Should a candidate be judged by his children’s choices? Does John McCain deserve points because his youngest son is serving in Iraqand his older one is at the Academy, while the only danger Mitt Romney’s five adult sons face is an occasional tough question on the campaign trail? Does it say anything about Rudy Giuliani that his daughter reportedly joined an online Obama support group, at least until the media found out?

During the Vietnam war, a young Al Gore did what most of his classmates from Harvard were trying to avoid: he signed up to go to Vietnam, in the hopes that it might shield his anti-war father from criticism in his race for re-election to the United States Senate from Tennessee. The senior Gore lost anyway, but his son put in his time. Even if he was a photographer and not a grunt, the fact is he was there.

Mitt Romney clearly put his foot in his mouth last week when he seemed to compare his sons’ work for his campaign to fighting in Iraq as somehow being equivalent means of serving our country. But even without that gaffe, the question has been raised before, and will be again. If you support the war, why aren’t any of your sons helping to fight it? If you believe in the surge, why not encourage your own children to be part of it? If it’s the right choice for children of working people, why not for children of the richest candidate in the field?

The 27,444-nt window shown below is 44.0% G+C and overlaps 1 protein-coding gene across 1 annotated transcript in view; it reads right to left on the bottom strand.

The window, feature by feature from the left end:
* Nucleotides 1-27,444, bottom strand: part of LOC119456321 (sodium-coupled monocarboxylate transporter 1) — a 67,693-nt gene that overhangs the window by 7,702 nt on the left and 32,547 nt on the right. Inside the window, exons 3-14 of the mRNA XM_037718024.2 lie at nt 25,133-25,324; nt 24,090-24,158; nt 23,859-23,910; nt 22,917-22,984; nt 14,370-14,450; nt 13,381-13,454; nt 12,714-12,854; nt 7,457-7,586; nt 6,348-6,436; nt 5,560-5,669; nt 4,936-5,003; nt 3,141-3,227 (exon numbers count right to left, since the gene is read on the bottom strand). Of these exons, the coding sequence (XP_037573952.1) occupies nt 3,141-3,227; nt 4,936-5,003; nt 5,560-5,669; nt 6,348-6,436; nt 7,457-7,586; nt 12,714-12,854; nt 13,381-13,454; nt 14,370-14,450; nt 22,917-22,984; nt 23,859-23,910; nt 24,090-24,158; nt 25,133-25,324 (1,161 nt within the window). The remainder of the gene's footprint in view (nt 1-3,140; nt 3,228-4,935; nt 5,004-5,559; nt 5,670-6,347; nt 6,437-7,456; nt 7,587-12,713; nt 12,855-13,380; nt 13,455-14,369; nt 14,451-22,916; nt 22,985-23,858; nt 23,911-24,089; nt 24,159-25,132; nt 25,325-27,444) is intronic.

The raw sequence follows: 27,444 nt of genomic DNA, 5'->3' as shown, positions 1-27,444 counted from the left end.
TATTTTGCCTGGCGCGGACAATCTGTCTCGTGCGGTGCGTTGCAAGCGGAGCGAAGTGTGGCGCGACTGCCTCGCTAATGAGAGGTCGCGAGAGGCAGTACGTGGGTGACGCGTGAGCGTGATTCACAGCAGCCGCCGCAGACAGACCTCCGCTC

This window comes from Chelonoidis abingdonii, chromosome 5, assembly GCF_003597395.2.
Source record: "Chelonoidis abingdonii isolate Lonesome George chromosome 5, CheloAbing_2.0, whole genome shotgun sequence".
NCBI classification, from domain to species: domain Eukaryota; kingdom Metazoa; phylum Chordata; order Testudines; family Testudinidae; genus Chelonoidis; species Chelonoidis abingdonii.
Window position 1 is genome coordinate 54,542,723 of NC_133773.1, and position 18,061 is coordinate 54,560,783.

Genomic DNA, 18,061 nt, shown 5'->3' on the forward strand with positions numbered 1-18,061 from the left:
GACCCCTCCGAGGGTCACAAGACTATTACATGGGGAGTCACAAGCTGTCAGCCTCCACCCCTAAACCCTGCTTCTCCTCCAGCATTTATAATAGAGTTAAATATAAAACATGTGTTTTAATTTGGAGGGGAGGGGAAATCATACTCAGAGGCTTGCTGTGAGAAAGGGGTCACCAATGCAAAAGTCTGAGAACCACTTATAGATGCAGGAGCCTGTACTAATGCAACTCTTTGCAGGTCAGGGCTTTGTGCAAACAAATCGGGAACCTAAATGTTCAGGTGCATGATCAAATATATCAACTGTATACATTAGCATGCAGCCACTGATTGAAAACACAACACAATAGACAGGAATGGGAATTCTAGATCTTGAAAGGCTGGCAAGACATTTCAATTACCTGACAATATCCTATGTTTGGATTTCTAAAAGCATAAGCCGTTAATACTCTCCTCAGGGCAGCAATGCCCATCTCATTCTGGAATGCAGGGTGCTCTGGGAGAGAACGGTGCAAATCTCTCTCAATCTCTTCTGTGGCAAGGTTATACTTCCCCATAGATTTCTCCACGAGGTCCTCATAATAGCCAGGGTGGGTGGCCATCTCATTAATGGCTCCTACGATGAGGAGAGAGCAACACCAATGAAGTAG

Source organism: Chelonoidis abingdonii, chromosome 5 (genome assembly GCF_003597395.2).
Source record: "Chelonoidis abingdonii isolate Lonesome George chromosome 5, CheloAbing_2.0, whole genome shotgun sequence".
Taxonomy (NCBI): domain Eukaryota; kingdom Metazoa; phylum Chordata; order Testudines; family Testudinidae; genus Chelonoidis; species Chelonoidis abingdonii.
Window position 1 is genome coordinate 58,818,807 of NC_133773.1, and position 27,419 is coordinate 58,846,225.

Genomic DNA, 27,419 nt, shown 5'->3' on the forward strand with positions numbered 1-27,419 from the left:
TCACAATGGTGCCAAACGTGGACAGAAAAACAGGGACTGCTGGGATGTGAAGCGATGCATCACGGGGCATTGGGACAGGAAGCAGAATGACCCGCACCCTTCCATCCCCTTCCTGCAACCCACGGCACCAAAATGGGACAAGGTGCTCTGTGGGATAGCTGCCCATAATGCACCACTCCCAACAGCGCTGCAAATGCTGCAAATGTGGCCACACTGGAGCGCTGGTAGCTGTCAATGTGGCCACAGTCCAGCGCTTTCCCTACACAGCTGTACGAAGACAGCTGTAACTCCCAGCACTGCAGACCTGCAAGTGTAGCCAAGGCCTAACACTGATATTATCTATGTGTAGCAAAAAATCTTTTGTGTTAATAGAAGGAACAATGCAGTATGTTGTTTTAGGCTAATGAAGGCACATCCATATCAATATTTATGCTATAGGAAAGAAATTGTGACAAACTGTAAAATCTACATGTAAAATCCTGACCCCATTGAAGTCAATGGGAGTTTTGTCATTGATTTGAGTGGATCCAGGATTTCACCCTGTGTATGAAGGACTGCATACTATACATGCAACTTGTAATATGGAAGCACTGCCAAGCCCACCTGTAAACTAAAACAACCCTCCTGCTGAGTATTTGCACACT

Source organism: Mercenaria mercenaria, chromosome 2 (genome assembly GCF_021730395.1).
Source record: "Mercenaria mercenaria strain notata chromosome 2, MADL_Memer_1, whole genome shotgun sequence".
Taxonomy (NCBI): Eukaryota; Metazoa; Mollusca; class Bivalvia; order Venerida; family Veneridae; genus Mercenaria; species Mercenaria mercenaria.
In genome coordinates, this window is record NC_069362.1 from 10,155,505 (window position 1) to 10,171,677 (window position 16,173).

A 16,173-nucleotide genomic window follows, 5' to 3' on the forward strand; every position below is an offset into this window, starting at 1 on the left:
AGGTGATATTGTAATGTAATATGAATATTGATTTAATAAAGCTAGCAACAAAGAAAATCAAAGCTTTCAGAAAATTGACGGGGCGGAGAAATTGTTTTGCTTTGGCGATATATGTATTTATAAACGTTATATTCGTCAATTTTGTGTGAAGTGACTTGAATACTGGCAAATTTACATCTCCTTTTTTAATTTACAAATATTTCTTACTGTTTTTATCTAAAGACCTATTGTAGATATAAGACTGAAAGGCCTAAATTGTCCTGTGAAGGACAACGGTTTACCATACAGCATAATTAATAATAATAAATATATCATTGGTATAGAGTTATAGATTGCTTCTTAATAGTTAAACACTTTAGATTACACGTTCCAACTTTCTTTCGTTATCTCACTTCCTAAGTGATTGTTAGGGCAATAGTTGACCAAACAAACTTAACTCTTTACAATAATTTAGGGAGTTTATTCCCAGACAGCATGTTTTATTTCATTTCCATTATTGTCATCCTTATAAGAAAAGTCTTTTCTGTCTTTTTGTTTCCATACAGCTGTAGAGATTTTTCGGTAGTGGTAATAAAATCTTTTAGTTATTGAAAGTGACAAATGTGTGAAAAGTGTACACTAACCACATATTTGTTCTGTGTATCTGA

More so than any of his competitors, Romney has drawn attention to his attractive family and long marriage as a testament to his character, in a not so subtle contrast with the thrice-married front-runner, Rudy Giuliani, whose children seem plainly none too fond of their stepmother.

Giuliani’s cameo appearance at his daughter’s high shool graduation was widely reported in the media, as were his son’s comments about his estrangement from his father. The former Mayor reportedly learned that his daughter had been admitted to Harvard by reading about it in the newspapers.

On the other hand, Chelsea Clinton, the seemingly well-adjusted daughter of the former president and the current Democratic candidate, tends to avoid the spotlight, and has largely been protected by her parents from being thrust into it-- which probably accounts for her being well-adjusted and has earned the Clintons respect as parents even from many who respect them for little else.